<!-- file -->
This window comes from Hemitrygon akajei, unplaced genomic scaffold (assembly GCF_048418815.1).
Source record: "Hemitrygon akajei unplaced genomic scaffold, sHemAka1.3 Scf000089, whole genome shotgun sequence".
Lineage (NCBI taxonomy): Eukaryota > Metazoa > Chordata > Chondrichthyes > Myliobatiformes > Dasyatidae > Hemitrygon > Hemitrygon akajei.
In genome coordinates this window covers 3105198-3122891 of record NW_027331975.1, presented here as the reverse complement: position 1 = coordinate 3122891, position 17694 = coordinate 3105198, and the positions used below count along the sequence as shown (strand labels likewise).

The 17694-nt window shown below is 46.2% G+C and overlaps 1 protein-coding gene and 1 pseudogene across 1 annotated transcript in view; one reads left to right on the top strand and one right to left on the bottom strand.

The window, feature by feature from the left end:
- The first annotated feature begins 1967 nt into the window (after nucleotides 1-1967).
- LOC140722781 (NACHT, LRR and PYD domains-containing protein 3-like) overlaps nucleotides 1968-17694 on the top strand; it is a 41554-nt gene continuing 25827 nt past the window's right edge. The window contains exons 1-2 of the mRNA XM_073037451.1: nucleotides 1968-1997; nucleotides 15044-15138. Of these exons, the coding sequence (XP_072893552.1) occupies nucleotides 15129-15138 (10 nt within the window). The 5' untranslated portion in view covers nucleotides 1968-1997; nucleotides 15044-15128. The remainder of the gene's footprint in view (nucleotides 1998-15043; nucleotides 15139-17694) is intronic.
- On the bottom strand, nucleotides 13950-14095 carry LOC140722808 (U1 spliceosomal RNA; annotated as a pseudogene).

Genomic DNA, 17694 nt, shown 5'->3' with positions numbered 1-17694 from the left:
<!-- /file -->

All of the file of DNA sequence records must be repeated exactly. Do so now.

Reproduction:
This window comes from Hemitrygon akajei, unplaced genomic scaffold (assembly GCF_048418815.1).
Source record: "Hemitrygon akajei unplaced genomic scaffold, sHemAka1.3 Scf000089, whole genome shotgun sequence".
Lineage (NCBI taxonomy): Eukaryota > Metazoa > Chordata > Chondrichthyes > Myliobatiformes > Dasyatidae > Hemitrygon > Hemitrygon akajei.
In genome coordinates this window covers 3105198-3122891 of record NW_027331975.1, presented here as the reverse complement: position 1 = coordinate 3122891, position 17694 = coordinate 3105198, and the positions used below count along the sequence as shown (strand labels likewise).

The 17694-nt window shown below is 46.2% G+C and overlaps 1 protein-coding gene and 1 pseudogene across 1 annotated transcript in view; one reads left to right on the top strand and one right to left on the bottom strand.

The window, feature by feature from the left end:
- The first annotated feature begins 1967 nt into the window (after nucleotides 1-1967).
- LOC140722781 (NACHT, LRR and PYD domains-containing protein 3-like) overlaps nucleotides 1968-17694 on the top strand; it is a 41554-nt gene continuing 25827 nt past the window's right edge. The window contains exons 1-2 of the mRNA XM_073037451.1: nucleotides 1968-1997; nucleotides 15044-15138. Of these exons, the coding sequence (XP_072893552.1) occupies nucleotides 15129-15138 (10 nt within the window). The 5' untranslated portion in view covers nucleotides 1968-1997; nucleotides 15044-15128. The remainder of the gene's footprint in view (nucleotides 1998-15043; nucleotides 15139-17694) is intronic.
- On the bottom strand, nucleotides 13950-14095 carry LOC140722808 (U1 spliceosomal RNA; annotated as a pseudogene).

Genomic DNA, 17694 nt, shown 5'->3' with positions numbered 1-17694 from the left: